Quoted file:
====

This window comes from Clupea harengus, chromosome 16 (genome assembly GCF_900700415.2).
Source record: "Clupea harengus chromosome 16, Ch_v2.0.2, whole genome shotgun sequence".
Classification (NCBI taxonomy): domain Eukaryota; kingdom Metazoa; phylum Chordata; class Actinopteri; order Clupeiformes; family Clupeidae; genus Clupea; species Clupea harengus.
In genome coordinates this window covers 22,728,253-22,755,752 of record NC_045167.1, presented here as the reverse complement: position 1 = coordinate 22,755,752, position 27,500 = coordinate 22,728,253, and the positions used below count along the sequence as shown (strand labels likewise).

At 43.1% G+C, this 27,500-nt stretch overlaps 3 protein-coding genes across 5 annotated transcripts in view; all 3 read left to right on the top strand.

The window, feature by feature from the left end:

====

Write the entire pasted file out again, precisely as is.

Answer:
This window comes from Clupea harengus, chromosome 16 (genome assembly GCF_900700415.2).
Source record: "Clupea harengus chromosome 16, Ch_v2.0.2, whole genome shotgun sequence".
Classification (NCBI taxonomy): domain Eukaryota; kingdom Metazoa; phylum Chordata; class Actinopteri; order Clupeiformes; family Clupeidae; genus Clupea; species Clupea harengus.
In genome coordinates this window covers 22,728,253-22,755,752 of record NC_045167.1, presented here as the reverse complement: position 1 = coordinate 22,755,752, position 27,500 = coordinate 22,728,253, and the positions used below count along the sequence as shown (strand labels likewise).

At 43.1% G+C, this 27,500-nt stretch overlaps 3 protein-coding genes across 5 annotated transcripts in view; all 3 read left to right on the top strand.

The window, feature by feature from the left end: